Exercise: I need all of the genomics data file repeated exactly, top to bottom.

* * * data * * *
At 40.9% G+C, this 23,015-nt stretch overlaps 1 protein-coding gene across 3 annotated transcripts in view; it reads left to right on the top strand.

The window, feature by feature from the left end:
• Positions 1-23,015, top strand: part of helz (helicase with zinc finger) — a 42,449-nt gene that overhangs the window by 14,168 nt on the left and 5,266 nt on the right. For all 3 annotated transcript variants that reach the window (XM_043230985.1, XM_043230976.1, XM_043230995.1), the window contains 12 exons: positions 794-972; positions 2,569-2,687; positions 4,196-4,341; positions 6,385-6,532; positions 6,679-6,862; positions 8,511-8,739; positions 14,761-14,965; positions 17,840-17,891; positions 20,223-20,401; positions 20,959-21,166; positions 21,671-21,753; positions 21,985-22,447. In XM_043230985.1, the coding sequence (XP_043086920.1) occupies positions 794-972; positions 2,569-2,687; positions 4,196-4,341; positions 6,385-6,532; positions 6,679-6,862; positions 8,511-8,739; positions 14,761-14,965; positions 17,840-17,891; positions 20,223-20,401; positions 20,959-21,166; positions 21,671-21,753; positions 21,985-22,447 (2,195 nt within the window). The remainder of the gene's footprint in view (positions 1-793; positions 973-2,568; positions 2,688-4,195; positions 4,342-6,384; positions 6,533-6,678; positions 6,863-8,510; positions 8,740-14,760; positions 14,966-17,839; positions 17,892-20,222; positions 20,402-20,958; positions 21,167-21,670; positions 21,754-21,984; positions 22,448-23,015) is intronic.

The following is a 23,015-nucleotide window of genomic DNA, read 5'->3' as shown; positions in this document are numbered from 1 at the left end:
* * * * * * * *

At 40.9% G+C, this 23,015-nt stretch overlaps 1 protein-coding gene across 3 annotated transcripts in view; it reads left to right on the top strand.

The window, feature by feature from the left end:
• Positions 1-23,015, top strand: part of helz (helicase with zinc finger) — a 42,449-nt gene that overhangs the window by 14,168 nt on the left and 5,266 nt on the right. For all 3 annotated transcript variants that reach the window (XM_043230985.1, XM_043230976.1, XM_043230995.1), the window contains 12 exons: positions 794-972; positions 2,569-2,687; positions 4,196-4,341; positions 6,385-6,532; positions 6,679-6,862; positions 8,511-8,739; positions 14,761-14,965; positions 17,840-17,891; positions 20,223-20,401; positions 20,959-21,166; positions 21,671-21,753; positions 21,985-22,447. In XM_043230985.1, the coding sequence (XP_043086920.1) occupies positions 794-972; positions 2,569-2,687; positions 4,196-4,341; positions 6,385-6,532; positions 6,679-6,862; positions 8,511-8,739; positions 14,761-14,965; positions 17,840-17,891; positions 20,223-20,401; positions 20,959-21,166; positions 21,671-21,753; positions 21,985-22,447 (2,195 nt within the window). The remainder of the gene's footprint in view (positions 1-793; positions 973-2,568; positions 2,688-4,195; positions 4,342-6,384; positions 6,533-6,678; positions 6,863-8,510; positions 8,740-14,760; positions 14,966-17,839; positions 17,892-20,222; positions 20,402-20,958; positions 21,167-21,670; positions 21,754-21,984; positions 22,448-23,015) is intronic.

The following is a 23,015-nucleotide window of genomic DNA, read 5'->3' as shown; positions in this document are numbered from 1 at the left end: